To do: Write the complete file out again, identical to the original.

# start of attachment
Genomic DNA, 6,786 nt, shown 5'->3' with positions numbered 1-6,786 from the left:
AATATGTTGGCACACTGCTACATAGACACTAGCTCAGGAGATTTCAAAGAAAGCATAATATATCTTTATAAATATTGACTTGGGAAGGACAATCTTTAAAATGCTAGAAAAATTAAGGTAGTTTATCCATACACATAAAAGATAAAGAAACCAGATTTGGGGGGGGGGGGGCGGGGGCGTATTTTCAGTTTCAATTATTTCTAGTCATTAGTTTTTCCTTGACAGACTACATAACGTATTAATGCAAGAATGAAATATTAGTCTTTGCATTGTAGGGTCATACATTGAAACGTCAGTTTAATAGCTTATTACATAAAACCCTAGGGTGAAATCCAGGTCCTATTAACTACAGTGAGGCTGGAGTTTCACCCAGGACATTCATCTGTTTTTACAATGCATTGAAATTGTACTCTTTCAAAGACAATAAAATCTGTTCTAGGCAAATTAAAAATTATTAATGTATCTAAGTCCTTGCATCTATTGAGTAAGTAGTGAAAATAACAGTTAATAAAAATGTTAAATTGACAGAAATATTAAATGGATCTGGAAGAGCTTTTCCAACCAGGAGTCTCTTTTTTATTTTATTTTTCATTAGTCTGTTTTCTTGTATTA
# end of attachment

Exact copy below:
Genomic DNA, 6,786 nt, shown 5'->3' with positions numbered 1-6,786 from the left:
AATATGTTGGCACACTGCTACATAGACACTAGCTCAGGAGATTTCAAAGAAAGCATAATATATCTTTATAAATATTGACTTGGGAAGGACAATCTTTAAAATGCTAGAAAAATTAAGGTAGTTTATCCATACACATAAAAGATAAAGAAACCAGATTTGGGGGGGGGGGGGCGGGGGCGTATTTTCAGTTTCAATTATTTCTAGTCATTAGTTTTTCCTTGACAGACTACATAACGTATTAATGCAAGAATGAAATATTAGTCTTTGCATTGTAGGGTCATACATTGAAACGTCAGTTTAATAGCTTATTACATAAAACCCTAGGGTGAAATCCAGGTCCTATTAACTACAGTGAGGCTGGAGTTTCACCCAGGACATTCATCTGTTTTTACAATGCATTGAAATTGTACTCTTTCAAAGACAATAAAATCTGTTCTAGGCAAATTAAAAATTATTAATGTATCTAAGTCCTTGCATCTATTGAGTAAGTAGTGAAAATAACAGTTAATAAAAATGTTAAATTGACAGAAATATTAAATGGATCTGGAAGAGCTTTTCCAACCAGGAGTCTCTTTTTTATTTTATTTTTCATTAGTCTGTTTTCTTGTATTA